The concluding talk of this Friday afternoon session was (then) Elder Ezra Taft Benson’s, “Watchman, Warn the Wicked,” and it was a powerful talk that I think will resonate with a lot of issues that we’re facing today. But as I looked back on the passages that I’d highlighted from these talks, there was a quieter theme that tugged at my attention.
“We are to reason as intelligently as we are able,” said Elder Bruce R. McConkie in Upon Judea’s Plains. “We are to use every faculty and capacity with which we are endowed to proclaim the message of salvation and to make it intelligent to ourselves and to our Father’s other children.” He goes on, “But after you have reasoned and after you have analyzed, you have got to stand as a personal witness who knows what he is saying.”
I like this “yes, and” approach to the alleged reason/science vs. faith/religion conflict. “Yes, and…” is the cardinal rule of improvisational comedy.1 The idea is that responding to someone else’s suggestion with a no kills the performance. You can’t ever say no in improv. Instead, you accept what someone says and add your own contribution. In this way, the communal creation incorporates the individual perspectives of the players and the whole—if all goes well—is greater than the sum of the parts.
For me, this is an ideal approach to the apparent conflicts we will see as we seek to construct a worldview incorporated modern prophets, ancient scripture, and our own moral sense and reasoned positions. I believe that the truth towards which we’re striving is generally above any of the alternative views we see down here, and that has two major implications. First, we shouldn’t be too concerned with either/or selections between different interpretations or explanations of apparent contradictions. Second, we should keep the entire endeavor of human intellectual reason in its place: part of the story. Not the whole story. And thus, Elder McConkie’s call to “reason as intelligently as we are able” but then to seek out and then stake out “a personal witness” resonates with me very deeply.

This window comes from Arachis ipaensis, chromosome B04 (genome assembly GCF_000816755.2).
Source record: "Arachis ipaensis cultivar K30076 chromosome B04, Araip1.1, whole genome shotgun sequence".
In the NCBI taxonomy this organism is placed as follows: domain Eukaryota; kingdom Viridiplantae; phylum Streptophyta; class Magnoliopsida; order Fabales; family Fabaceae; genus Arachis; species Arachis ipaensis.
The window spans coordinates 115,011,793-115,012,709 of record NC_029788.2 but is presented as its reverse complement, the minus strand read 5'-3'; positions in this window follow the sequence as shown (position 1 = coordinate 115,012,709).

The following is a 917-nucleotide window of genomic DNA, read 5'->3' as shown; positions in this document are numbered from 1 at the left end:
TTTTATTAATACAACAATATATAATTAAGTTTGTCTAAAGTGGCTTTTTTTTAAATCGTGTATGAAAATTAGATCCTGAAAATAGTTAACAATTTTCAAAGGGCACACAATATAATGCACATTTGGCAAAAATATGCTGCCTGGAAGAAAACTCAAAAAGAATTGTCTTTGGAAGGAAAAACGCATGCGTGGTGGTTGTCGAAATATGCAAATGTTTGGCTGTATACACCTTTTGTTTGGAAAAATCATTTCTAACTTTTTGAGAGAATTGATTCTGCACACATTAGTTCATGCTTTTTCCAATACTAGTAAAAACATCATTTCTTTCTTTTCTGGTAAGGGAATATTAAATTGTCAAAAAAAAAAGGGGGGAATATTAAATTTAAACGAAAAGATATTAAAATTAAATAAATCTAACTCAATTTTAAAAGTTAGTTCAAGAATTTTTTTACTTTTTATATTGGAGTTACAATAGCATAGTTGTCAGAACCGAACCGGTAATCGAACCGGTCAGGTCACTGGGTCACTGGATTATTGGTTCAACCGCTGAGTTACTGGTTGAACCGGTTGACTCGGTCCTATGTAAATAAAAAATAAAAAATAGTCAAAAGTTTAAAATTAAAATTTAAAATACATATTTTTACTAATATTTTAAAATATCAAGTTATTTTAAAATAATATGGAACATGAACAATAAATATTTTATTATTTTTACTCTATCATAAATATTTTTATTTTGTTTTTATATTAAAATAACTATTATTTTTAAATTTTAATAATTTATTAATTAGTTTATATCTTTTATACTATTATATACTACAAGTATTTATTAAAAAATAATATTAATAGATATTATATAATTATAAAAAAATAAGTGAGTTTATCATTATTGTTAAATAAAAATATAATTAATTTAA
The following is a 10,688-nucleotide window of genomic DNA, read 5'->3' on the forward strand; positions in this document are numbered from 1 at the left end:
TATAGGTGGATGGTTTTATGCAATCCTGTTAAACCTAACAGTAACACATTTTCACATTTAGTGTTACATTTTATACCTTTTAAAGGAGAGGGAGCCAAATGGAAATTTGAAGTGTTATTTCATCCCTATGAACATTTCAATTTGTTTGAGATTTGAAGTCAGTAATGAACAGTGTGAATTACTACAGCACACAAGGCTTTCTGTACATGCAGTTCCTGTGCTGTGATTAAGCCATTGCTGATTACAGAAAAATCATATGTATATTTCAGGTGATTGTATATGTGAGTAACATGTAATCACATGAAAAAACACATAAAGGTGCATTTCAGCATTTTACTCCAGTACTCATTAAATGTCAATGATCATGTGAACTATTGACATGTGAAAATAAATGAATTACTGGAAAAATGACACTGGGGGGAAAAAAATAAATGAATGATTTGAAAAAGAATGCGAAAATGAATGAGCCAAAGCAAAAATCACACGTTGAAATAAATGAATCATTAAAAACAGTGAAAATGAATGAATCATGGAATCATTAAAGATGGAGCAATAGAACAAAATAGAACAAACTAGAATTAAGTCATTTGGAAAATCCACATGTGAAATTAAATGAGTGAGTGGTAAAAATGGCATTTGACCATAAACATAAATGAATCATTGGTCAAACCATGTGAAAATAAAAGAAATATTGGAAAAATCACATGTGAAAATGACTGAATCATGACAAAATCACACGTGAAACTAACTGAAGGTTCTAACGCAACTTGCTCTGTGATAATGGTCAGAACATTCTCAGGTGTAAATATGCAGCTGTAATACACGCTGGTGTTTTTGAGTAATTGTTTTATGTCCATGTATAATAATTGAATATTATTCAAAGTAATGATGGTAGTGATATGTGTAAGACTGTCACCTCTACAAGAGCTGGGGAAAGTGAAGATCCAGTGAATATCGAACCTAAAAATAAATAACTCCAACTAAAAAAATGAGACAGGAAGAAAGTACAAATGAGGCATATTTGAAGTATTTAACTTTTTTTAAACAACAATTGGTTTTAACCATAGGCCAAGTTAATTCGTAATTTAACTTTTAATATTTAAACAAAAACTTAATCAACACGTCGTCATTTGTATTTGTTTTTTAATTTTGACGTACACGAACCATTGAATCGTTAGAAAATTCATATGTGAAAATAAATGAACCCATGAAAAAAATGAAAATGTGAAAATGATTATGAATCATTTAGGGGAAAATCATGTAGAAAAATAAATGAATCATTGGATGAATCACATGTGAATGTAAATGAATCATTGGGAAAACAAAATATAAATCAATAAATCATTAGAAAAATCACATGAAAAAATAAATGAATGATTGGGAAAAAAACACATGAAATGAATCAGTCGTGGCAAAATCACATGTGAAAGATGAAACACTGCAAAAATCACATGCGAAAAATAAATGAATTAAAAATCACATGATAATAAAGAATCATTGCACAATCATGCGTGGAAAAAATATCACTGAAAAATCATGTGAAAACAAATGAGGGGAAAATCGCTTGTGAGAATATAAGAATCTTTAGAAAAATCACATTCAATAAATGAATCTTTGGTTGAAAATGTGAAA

I was also struck by some comments of Elder John H. Vandenberg in his talk The Agency of Man. He said that “When reason is joined with truth, there is convincing logic that sets up the path in our hearts that leads upward and onward to a nobler life,” and also that “Reason is only compatible with truth. Error and evil, no matter how one may try to reason with it, still remain error and evil leading to chaos.”
That last one is really stuck in my brain, rattling around like a mysterious broken piece inside an electronic device. It means something, but I’m not exactly sure what.
I’m generally skeptical of the Enlightenment’s worship of rationalism. Like Jonathan Haidt, I’m an intuitionist. In that, when it comes to how humans actually think and believe and behave, rationality is neither a good model nor a useful goal. Reason—by which I mean the application of the rules of logic—seems to be an essentially valueless and therefore amoral and empty approach. It is, in my view, just a tool. A tool that can be used for good or for ill.
But that’s not what Elder Vandenberg has in mind. His view is much more pro-reason. Maybe he and I are thinking of slightly different things. Maybe my suspicion of reason is, itself, an overcorrection to the modern world’s excesses.
The most important statements of these General Conference talks are the ones that are the plainest and the most oft-repeated. Savior and home. That is the core. That is where our attention and our priorities should be. No one-off statement, or even one-off talk—is going to revolutionize my epistemological worldview at a stroke. That’s not how this works.
On the other hand, I don’t just discard or ignore what I can’t immediately process. It will go on, rattling back and forth with the other odds and ends, until one day it clicks into place.